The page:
Cotton threads

Tallguy's picture

Quite some time ago, I acquired a takli and some raw cotton. In fact, there was a lot of cotton! I have two grocery bags of ginned cotton, which is quite a lot considering how much handling needs to go into spinning a small amount of cotton. It goes a long way!

I have worked with the takli and have a couple small balls of singles in natural white and natural brown cotton. Using a takli is interesting and quite a challenge. I am able to use it to make a pretty good single and that's about as far as it goes. I don't think I would want to use one to spin enough for a shirt! It's a slow process but satisfying to see that you can actually make string with little spinning top and some fluff.

But I needed something that makes cotton yarn faster than that. I do have a small wheel which I have used to spin cotton about 20 years ago. I made a point at that time to spin every day, no matter how late it was or how tired I was. I spun for at least 20 minutes a day, most often longer than that. Once you are sitting at a wheel, you just don't want to stop! I was spinning cotton at that time. I had some pencil roving I got from somewhere and didn't have to do any carding – very nice to spin. Because cotton is so short and doesn't have any scales like wool does, you have to put in a lot of twist to hold it together. I mean, a LOT of twist! It's surprising how much twist you can put into a few cotton fibres and they still won't give up. Because it is so short, you cannot make very thick yarns either, so there is a lot of spinning necessary to make a respectable yarn with some substance. I have a very low ratio on this wheel, so there is a lot of treadling for a few inches of yarn.

I was looking at the cotton I have and decided to give it another try. I have small cards which I have been using for the wool I was spinning, and they work alright with the cotton, although there are more neps and noils produced by them. I make the carded batts into punis, which are tightly rolled tubes of cotton fibres. This makes drafting much easier. With these short fibres, you really should be using the long-draw if you expect to make any progress at all.

Here are some pics of the cotton and the punis. That is a 4 mm needle that I use for making the punis. I tend to spin most of my fibres fine, and this just begs to be spun fine! I am happy to comply. This also means that it takes a very long time to fill a bobbin. As I recall, it took nearly two months of daily spinning to fill a bobbin with cotton singles, and then took over 2 weeks of steady plying. It's a lot of work for only one skein of yarn!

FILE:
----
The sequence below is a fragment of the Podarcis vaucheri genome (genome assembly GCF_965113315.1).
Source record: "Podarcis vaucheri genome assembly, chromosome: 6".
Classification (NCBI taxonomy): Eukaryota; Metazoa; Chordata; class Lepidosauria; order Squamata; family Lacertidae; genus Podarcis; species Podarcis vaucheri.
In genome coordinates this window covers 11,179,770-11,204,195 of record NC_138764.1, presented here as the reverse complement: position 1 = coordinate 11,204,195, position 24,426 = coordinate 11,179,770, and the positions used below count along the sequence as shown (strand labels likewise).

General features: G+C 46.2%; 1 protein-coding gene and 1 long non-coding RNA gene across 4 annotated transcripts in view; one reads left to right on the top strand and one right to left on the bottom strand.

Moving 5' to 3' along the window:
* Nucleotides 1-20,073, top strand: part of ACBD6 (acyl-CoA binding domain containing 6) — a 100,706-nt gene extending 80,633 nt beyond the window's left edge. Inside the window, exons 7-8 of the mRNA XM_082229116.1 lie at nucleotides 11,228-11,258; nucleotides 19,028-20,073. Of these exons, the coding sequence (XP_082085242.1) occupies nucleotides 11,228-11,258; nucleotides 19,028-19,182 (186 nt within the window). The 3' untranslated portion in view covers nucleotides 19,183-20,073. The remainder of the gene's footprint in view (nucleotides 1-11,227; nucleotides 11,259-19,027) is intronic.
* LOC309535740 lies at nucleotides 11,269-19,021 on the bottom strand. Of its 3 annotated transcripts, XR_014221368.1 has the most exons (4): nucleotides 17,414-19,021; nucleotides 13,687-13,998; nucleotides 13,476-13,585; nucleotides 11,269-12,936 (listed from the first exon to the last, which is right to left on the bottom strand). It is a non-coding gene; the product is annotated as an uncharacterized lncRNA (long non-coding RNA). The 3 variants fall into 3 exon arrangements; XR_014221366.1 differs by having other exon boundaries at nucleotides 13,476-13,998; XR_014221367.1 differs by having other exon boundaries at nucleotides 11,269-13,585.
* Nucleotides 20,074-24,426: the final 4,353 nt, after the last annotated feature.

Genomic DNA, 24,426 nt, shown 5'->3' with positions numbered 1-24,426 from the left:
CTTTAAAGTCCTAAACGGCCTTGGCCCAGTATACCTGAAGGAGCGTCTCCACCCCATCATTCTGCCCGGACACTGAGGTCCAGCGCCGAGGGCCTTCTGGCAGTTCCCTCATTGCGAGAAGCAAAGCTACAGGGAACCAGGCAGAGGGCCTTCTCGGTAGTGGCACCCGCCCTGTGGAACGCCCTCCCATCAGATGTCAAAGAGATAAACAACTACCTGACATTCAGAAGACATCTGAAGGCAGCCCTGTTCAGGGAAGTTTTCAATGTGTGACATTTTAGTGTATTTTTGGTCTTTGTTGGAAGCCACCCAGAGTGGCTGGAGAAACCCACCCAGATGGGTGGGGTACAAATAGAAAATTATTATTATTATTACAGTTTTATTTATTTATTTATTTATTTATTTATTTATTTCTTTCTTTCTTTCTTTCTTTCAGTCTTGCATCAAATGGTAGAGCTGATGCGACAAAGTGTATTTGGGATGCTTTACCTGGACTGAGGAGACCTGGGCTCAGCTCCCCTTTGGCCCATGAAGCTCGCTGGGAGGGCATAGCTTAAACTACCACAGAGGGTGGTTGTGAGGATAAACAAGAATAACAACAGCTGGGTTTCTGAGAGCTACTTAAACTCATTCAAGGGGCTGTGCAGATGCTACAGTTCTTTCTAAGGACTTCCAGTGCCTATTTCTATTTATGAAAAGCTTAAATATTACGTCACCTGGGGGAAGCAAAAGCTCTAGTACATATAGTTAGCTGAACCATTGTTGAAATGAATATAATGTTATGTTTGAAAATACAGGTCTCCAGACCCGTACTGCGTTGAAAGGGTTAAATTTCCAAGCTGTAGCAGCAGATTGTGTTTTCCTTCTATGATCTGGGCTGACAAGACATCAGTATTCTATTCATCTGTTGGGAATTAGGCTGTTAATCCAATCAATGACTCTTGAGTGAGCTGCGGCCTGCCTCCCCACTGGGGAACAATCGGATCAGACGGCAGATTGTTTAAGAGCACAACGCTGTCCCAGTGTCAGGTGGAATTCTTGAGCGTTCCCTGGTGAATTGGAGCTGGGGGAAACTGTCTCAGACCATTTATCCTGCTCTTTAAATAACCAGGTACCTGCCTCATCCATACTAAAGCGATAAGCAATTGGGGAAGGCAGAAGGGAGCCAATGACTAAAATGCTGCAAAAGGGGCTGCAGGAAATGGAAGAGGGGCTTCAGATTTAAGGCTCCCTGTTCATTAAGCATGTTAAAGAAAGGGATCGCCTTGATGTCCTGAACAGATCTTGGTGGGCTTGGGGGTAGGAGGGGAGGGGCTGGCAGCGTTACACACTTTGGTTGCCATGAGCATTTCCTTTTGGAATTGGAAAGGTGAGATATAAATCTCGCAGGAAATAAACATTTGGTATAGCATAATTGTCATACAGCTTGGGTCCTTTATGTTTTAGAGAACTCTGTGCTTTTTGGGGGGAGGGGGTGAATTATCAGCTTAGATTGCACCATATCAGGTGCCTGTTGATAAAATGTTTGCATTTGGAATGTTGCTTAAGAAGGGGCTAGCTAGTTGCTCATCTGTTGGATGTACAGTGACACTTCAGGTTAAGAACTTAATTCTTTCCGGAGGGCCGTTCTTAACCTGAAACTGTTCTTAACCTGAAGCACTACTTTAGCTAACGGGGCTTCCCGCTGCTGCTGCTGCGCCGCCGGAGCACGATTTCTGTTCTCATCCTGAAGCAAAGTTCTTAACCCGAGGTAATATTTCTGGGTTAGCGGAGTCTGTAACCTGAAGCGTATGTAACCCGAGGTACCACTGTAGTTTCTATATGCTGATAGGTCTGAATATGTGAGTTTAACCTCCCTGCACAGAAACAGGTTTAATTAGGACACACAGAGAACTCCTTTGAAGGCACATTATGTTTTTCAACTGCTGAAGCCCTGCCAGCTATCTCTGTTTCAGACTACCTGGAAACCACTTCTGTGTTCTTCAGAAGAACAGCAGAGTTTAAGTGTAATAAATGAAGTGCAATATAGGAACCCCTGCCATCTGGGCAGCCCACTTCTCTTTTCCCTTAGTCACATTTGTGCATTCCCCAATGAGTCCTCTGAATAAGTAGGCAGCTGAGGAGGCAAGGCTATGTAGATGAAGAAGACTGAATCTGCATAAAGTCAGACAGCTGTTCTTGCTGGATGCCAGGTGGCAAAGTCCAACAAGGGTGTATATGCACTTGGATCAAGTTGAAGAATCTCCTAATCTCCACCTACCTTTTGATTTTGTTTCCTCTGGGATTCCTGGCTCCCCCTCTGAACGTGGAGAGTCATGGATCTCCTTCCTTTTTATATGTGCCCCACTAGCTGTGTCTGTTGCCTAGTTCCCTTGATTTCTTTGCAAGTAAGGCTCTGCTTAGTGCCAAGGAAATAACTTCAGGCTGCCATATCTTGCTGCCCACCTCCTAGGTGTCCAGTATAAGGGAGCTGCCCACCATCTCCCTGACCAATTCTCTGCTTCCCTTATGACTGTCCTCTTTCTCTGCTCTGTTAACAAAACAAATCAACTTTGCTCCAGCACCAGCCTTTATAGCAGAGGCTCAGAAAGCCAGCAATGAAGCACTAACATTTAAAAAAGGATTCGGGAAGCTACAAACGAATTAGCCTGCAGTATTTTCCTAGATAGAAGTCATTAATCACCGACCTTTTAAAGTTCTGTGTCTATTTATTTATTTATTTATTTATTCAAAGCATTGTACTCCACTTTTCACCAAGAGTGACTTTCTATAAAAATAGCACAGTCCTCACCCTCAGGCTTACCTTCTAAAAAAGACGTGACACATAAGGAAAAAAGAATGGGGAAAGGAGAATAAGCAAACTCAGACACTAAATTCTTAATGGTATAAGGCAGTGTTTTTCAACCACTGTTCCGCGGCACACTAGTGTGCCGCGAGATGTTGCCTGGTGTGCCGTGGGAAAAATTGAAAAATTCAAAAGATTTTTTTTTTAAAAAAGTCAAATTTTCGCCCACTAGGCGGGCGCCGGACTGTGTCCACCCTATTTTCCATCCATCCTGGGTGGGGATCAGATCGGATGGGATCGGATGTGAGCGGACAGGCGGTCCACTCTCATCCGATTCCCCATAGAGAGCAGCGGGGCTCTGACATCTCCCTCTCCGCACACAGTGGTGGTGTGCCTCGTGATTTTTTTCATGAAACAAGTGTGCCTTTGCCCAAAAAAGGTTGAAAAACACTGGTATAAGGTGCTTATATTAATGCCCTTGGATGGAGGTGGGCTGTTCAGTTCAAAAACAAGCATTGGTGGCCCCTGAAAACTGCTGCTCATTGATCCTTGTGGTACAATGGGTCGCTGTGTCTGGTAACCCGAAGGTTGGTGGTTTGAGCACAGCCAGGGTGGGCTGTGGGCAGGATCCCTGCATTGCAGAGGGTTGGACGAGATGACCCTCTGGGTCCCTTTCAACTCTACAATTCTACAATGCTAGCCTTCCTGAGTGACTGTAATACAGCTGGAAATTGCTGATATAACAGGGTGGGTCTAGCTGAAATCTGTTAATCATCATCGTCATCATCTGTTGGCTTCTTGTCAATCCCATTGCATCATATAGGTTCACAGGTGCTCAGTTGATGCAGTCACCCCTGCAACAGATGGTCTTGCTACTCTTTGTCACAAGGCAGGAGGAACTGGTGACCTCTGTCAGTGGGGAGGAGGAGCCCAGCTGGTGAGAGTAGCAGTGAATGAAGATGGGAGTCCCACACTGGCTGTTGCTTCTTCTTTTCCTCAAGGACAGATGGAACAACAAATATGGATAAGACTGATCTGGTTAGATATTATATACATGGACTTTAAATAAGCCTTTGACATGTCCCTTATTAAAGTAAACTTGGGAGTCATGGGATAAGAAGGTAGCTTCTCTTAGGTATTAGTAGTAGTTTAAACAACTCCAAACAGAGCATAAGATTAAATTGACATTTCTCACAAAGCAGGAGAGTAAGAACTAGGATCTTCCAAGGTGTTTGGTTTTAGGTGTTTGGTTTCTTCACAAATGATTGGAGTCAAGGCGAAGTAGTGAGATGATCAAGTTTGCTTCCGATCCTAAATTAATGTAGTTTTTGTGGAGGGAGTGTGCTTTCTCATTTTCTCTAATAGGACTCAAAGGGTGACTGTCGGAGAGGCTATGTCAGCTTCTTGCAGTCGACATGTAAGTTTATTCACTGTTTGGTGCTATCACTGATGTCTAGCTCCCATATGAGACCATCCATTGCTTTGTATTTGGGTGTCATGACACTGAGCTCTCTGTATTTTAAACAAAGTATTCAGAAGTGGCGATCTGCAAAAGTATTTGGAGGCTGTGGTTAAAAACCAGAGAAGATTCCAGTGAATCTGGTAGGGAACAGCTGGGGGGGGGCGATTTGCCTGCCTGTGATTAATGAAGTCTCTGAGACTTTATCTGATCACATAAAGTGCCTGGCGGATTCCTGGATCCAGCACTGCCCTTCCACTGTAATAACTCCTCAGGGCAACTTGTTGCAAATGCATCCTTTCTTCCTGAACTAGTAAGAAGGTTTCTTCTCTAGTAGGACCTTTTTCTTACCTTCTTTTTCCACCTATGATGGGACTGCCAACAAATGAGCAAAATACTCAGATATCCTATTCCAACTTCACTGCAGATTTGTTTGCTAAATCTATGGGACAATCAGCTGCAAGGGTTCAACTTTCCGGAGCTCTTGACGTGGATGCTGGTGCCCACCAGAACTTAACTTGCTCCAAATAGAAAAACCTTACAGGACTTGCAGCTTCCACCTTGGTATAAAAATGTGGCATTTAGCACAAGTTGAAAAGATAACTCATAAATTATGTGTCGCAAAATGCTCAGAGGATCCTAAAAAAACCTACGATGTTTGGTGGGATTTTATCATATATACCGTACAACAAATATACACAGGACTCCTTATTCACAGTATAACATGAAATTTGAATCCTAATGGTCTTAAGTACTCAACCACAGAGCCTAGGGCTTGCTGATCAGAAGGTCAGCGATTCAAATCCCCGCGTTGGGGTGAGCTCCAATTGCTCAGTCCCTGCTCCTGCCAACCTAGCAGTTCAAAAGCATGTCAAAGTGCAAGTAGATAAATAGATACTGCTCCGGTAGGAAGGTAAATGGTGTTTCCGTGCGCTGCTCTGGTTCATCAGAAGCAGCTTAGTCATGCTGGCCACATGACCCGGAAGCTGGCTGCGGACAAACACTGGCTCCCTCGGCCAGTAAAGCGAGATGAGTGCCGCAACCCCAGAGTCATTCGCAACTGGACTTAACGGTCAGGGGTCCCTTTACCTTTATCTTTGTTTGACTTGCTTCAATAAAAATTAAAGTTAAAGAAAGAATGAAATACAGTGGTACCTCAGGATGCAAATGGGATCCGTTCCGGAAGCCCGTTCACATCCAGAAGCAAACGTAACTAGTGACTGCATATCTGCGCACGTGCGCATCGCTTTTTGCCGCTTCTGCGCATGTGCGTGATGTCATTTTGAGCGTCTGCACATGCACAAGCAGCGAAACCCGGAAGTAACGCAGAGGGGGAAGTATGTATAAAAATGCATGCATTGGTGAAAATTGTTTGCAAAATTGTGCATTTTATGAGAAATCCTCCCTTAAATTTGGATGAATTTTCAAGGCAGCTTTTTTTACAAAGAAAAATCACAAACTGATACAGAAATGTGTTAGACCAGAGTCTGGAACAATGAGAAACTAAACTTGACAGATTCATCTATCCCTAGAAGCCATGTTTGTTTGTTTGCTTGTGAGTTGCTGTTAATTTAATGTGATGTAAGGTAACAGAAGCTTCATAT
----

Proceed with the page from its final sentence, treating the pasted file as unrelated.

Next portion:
What will I do with the yarn when I am finished? I don't know. It's going to be very fine and it is cotton. It doesn't have the elasticity of wool and will not get softer with washing and blocking. I could knit it into a t-shirt... if I had enough yarn ... but I'm not sure I want to do that much spinning or knitting for that matter! It will just remain in my box of work produced... and may one day be incorporated with something else into a useful item. Until then, I will look at it, fondle it, and say "I made it all by myself".

AttachmentSize
raw cotton.jpg295.09 KB
punis.jpg113.33 KB
cotton on bobbin.jpg118.53 KB

Comments

Crafty Andy's picture

Your cotton looks good. I

Your cotton looks good. I think cotton spinning has a place and is something nice to learn. The same with silk and other materials. It's all about muscle memory and having fun. A charka is always a good choice for cotton. With a loom you can make fabric . Have fun!

raydio's picture

You could check out spinning

You could check out spinning on a charkha wheel. (The type Gandhi used.) It's pretty easy, fun and portable.

Tallguy's picture

I have used the charkha,

I have used the charkha, which was fun to use, and I found it relatively easy to do. But you really need to be able to do the long draw with it. I am building my own and hope to get it into final shape so I can one day use it! It just takes time (and working space) to build these things. They are simple enough to make, if you have the tools and working space. We are required to produce a skein of cotton spun on a takli. So I can now say I know how -- and then don't ever have to do it again! It is fun, and I don't mind. It's not for doing production work, though!

I watched a video I purchased

I watched a video I purchased from the Interweave store (interweavestore.com) on spinning cotton, and she demonstrated multiple ways to spin cotton, and one thing she spun on was an electric spinning machine. She actually said she does most of her cotton spinning on the machine. The video was great because it showed various equipment she uses for removing the seeds, spinning, etc. Well worth it. I don't know the brand of machine she used. It was very small and rectangular, like the size of a shoebox.

A lot of people love the Roberta Electronic Hand Spinner. It is durable and has been in production for 38 years now. Per their site:

"Built for commercial use. This was proven by one owner, by spinning up to 2 kg of fibre, every working day for more than eight years, before the first service was needed."

It's on my list of "things to buy".

Their website is:

http://www.ertoel.com/

Don't know much about this one, but ran across it via a Google search:

http://www.hansencrafts.com/

Tallguy's picture

I would love to have an

I would love to have an electric spinner, and may do that one day. It is an extravagance that I can't justify at this time. I was using a takli just because it is something we need to do for the course in spinning cotton, and there are other tools one can use. I have used a charkha and do like them. I am in the process of building my own -- which is going to take a very long time as I don't have anywhere to work! But it will be one day. Yes, a simple machine.

Bill's picture

I have the Hansen

I have the Hansen miniSpinner...and it's wonderful!!!